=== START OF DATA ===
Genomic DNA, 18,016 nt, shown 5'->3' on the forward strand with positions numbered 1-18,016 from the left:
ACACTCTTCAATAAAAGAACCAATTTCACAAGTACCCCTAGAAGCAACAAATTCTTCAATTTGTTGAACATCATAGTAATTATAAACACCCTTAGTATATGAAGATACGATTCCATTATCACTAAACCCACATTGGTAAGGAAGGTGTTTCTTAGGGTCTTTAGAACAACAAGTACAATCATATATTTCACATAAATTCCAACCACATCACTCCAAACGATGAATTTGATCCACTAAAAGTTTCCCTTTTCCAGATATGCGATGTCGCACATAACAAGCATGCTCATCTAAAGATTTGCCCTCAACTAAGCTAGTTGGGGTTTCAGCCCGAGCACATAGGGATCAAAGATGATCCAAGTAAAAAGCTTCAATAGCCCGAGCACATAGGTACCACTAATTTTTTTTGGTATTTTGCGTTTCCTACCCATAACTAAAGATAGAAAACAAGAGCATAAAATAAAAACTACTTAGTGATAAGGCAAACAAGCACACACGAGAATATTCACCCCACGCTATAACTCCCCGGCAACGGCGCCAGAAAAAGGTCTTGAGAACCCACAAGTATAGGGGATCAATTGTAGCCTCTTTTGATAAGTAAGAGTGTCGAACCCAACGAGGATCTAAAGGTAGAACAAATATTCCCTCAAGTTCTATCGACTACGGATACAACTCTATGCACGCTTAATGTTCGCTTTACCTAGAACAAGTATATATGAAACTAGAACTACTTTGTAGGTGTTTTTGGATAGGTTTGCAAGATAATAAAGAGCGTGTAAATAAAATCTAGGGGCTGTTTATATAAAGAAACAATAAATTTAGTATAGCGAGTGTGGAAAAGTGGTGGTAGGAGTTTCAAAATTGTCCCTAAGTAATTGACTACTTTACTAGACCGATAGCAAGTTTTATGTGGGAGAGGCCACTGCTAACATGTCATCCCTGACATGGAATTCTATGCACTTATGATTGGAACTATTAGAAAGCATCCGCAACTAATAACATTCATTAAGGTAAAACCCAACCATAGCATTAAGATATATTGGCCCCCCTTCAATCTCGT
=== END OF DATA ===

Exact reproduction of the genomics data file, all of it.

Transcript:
Genomic DNA, 18,016 nt, shown 5'->3' on the forward strand with positions numbered 1-18,016 from the left:
ACACTCTTCAATAAAAGAACCAATTTCACAAGTACCCCTAGAAGCAACAAATTCTTCAATTTGTTGAACATCATAGTAATTATAAACACCCTTAGTATATGAAGATACGATTCCATTATCACTAAACCCACATTGGTAAGGAAGGTGTTTCTTAGGGTCTTTAGAACAACAAGTACAATCATATATTTCACATAAATTCCAACCACATCACTCCAAACGATGAATTTGATCCACTAAAAGTTTCCCTTTTCCAGATATGCGATGTCGCACATAACAAGCATGCTCATCTAAAGATTTGCCCTCAACTAAGCTAGTTGGGGTTTCAGCCCGAGCACATAGGGATCAAAGATGATCCAAGTAAAAAGCTTCAATAGCCCGAGCACATAGGTACCACTAATTTTTTTTGGTATTTTGCGTTTCCTACCCATAACTAAAGATAGAAAACAAGAGCATAAAATAAAAACTACTTAGTGATAAGGCAAACAAGCACACACGAGAATATTCACCCCACGCTATAACTCCCCGGCAACGGCGCCAGAAAAAGGTCTTGAGAACCCACAAGTATAGGGGATCAATTGTAGCCTCTTTTGATAAGTAAGAGTGTCGAACCCAACGAGGATCTAAAGGTAGAACAAATATTCCCTCAAGTTCTATCGACTACGGATACAACTCTATGCACGCTTAATGTTCGCTTTACCTAGAACAAGTATATATGAAACTAGAACTACTTTGTAGGTGTTTTTGGATAGGTTTGCAAGATAATAAAGAGCGTGTAAATAAAATCTAGGGGCTGTTTATATAAAGAAACAATAAATTTAGTATAGCGAGTGTGGAAAAGTGGTGGTAGGAGTTTCAAAATTGTCCCTAAGTAATTGACTACTTTACTAGACCGATAGCAAGTTTTATGTGGGAGAGGCCACTGCTAACATGTCATCCCTGACATGGAATTCTATGCACTTATGATTGGAACTATTAGAAAGCATCCGCAACTAATAACATTCATTAAGGTAAAACCCAACCATAGCATTAAGATATATTGGCCCCCCTTCAATCTCGT